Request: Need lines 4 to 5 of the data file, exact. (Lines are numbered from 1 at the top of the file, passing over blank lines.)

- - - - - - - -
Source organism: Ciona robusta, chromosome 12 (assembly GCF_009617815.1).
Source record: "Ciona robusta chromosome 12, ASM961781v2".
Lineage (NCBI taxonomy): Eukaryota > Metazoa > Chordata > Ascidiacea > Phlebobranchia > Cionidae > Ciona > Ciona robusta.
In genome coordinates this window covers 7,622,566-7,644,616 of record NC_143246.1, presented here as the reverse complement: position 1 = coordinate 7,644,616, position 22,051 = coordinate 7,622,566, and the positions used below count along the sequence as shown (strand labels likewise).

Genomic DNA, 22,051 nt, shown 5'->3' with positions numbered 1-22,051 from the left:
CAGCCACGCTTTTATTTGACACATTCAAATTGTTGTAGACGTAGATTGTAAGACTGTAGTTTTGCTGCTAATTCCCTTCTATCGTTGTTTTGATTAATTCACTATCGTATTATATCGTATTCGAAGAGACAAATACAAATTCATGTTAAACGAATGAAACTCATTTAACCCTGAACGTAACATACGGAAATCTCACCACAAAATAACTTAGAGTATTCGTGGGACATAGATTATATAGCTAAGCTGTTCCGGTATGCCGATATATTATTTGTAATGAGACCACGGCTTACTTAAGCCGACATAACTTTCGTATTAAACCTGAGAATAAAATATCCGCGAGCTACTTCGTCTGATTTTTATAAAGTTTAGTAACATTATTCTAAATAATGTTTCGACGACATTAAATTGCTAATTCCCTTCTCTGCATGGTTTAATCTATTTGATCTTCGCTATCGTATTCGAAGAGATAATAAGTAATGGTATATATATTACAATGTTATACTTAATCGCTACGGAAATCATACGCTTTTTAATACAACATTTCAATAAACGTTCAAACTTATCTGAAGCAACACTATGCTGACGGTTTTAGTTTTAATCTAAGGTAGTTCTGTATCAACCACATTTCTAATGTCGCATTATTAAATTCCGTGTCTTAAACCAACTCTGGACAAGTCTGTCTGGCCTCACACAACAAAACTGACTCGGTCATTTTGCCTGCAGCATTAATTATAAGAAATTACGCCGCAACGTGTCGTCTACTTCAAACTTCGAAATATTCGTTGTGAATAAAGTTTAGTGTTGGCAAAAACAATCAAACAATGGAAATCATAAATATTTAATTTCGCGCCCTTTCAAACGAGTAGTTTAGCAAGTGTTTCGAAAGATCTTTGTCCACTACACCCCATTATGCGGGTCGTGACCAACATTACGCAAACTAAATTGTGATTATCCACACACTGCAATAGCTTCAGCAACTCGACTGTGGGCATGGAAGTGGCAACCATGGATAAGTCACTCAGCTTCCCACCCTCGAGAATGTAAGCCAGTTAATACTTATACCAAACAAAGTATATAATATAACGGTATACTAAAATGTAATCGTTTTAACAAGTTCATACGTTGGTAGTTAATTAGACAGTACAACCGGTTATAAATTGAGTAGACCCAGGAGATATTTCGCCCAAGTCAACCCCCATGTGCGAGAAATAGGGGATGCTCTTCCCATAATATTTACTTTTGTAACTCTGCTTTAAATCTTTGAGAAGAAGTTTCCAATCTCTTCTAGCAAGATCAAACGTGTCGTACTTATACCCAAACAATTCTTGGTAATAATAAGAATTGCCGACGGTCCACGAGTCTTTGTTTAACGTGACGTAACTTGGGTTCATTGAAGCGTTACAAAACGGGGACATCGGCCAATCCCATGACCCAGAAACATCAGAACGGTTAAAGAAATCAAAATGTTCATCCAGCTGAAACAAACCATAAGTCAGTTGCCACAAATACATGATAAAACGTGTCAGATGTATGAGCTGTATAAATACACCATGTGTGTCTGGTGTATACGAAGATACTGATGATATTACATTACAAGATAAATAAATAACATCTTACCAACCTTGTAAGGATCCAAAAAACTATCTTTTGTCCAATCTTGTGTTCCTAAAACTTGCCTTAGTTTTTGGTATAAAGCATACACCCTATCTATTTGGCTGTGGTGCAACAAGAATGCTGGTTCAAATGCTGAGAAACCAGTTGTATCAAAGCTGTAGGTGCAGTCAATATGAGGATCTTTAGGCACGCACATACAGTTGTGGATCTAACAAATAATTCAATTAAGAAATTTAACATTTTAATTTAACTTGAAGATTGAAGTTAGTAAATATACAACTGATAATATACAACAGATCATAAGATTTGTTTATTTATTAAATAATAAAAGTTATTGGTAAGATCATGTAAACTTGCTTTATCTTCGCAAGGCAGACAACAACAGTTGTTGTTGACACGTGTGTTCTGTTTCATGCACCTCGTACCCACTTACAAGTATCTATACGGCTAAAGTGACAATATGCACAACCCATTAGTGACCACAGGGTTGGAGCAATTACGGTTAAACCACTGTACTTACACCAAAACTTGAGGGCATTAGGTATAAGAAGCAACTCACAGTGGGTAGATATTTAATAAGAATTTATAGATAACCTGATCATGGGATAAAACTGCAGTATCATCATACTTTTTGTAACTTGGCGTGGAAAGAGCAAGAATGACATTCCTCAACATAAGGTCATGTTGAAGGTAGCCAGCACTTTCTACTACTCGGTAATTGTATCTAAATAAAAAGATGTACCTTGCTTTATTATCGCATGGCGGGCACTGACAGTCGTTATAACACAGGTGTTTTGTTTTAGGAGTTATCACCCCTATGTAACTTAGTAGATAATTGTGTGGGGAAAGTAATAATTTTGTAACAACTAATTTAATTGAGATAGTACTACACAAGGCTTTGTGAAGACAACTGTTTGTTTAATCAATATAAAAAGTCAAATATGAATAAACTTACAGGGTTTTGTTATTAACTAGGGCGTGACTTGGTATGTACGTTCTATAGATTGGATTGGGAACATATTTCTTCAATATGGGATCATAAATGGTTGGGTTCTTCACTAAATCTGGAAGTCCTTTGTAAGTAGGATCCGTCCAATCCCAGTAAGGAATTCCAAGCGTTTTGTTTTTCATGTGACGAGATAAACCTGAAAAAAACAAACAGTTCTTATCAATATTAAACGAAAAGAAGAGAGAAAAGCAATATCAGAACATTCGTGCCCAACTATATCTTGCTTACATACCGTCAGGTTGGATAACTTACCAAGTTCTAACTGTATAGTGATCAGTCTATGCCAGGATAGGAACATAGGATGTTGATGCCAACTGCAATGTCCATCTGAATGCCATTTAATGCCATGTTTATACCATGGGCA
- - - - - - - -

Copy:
In genome coordinates this window covers 7,622,566-7,644,616 of record NC_143246.1, presented here as the reverse complement: position 1 = coordinate 7,644,616, position 22,051 = coordinate 7,622,566, and the positions used below count along the sequence as shown (strand labels likewise).

Genomic DNA, 22,051 nt, shown 5'->3' with positions numbered 1-22,051 from the left: